Enger v. Erwin

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245 Ga. 753 (1980)

267 S.E.2d 25



Supreme Court of Georgia.

Submitted February 1, 1980.

Decided May 7, 1980.

A. Russell Blank, Thomas C. Blaska, for appellant.

Candler Crim, Jr., for appellee.

CLARKE, Justice.

Appellee brought suit against appellant for alienation of affections pursuant to Code Ann. § 105-1203. While his suit was pending, the General Assembly enacted the Family and Domestic Relations Law, Ga. L. 1979, p. 466, Section 46 of which entirely superseded the former Code Ann. § 105-1203. The new Code section, which appears at Code Ann. § 30-109.1, as well as at Code Ann. § 105-1203, abolished the cause of action for alienation of affections upon which appellee's complaint was based.

Laws usually may not have retrospective application. Code Ann. § 102-104. The General Assembly provided, however, that new Code Ann. § 105-1203 apply retrospectively to further proceedings in pending cases. Ga. L. 1979, pp. 466, 498. Relying on this section of the *754 Act, appellant moved to dismiss the complaint. The trial court found the retrospective application of Code Ann. § 30-109.1 and § 105-1203 unconstitutional and denied the motion to dismiss. Appellant is before the court assigning error to the order of the trial court ruling unconstitutional the retrospective application of the repeal of the cause of action for alienation of affections.[1]

A constitutional act of the legislature has been found to be the equivalent of a contract and the rights created thereby may not be impaired by subsequent legislation. Franklin v. Mayor &c. of Savannah, 199 Ga. 426 (34 SE2d 506) (1945); Hargroves v. Chambers, 30 Ga. 580 (1860); Winter v. Jones, 10 Ga. 190 (1851). Although legislation which involves mere procedural or evidentiary changes may operate retrospectively, legislation which affects substantive rights may operate prospectively only. F. H. Ross & Co. v. White, 224 Ga. 324 (161 SE2d 857) (1968).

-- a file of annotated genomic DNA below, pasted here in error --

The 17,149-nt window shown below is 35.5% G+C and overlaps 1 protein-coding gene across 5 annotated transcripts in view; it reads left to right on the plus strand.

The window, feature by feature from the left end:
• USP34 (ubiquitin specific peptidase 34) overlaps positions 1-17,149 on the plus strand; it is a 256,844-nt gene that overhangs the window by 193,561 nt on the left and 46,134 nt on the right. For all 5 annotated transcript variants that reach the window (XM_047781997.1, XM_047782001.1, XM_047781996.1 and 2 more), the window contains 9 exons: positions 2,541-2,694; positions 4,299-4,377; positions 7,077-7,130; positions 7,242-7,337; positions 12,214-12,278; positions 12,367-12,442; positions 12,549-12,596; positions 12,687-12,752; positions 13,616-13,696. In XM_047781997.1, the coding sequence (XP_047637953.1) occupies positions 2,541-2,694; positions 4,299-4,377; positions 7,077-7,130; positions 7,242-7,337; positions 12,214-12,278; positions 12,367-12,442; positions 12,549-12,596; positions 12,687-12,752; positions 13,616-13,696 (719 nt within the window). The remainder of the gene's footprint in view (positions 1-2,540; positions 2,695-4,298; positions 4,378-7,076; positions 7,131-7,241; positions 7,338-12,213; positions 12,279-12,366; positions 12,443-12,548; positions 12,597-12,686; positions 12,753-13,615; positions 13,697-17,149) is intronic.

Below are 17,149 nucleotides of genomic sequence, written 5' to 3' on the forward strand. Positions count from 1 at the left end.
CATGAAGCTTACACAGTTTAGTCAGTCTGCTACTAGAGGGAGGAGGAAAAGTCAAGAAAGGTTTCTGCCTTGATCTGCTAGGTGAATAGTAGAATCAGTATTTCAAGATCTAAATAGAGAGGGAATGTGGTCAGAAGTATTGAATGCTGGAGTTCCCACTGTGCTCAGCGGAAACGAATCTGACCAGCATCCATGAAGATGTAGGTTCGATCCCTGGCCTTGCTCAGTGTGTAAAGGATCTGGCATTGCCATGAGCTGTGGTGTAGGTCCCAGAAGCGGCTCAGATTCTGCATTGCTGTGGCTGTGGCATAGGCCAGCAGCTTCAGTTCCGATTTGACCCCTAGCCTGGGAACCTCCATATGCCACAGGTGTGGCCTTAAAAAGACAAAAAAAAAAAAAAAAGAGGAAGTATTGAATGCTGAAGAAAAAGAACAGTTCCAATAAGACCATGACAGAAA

In F. H. Ross & Co. v. White, supra, this court found that "It is well settled that a statute affecting substantive rights operates prospectively. Code § 102-104." The court further found the right of contribution between joint tortfeasors to be such a substantive right, that the rights of the parties in this negligence case were fixed at the time of the event upon which liability depended, and that the right of contribution, having been made available by a statute passed since that event, did not apply.

The Court of Appeals in Jackson v. Young, 125 Ga. App. 342 (187 SE2d 564) (1972) and in Southern R. Co. v. A. O. Smith Corp., 134 Ga. App. 219 (213 SE2d 903) (1975) reiterated the principle set out in F. H. Ross & Co. v. White, supra. In Jackson v. Young, supra, the court found the existence of a substantive right in a situation closely analogous to the instant case. An alleged tort by a 12-year old minor occurred when the age of accountability and liability in Georgia was 10. The court found that "[t]he plaintiff herein having a right, vested by the law as it *755 stood at the time of the incident in 1966, to sue a 12-year old minor for negligence, the subsequent action of the legislature in changing the age of accountability did not divest that right." 125 Ga. App. at 342.

The appellee's right to bring an action for alienation of affections was a substantive right which had vested at the time of the repeal of this cause of action by the General Assembly. Therefore, the portion of the Family and Domestic Relations Law which made the repeal of the cause of action for alienation of affections retrospective as to pending actions is unconstitutional. Accordingly, the trial court's denial of appellant's motion to dismiss is affirmed.

Judgment affirmed. All the Justices concur.


[1] Section 48 of the Family and Domestic Relations Law, Ga. L. 1979, pp. 466, 497, provides that the various portions of the Act are severable and will survive a finding that any portion is unconstitutional.

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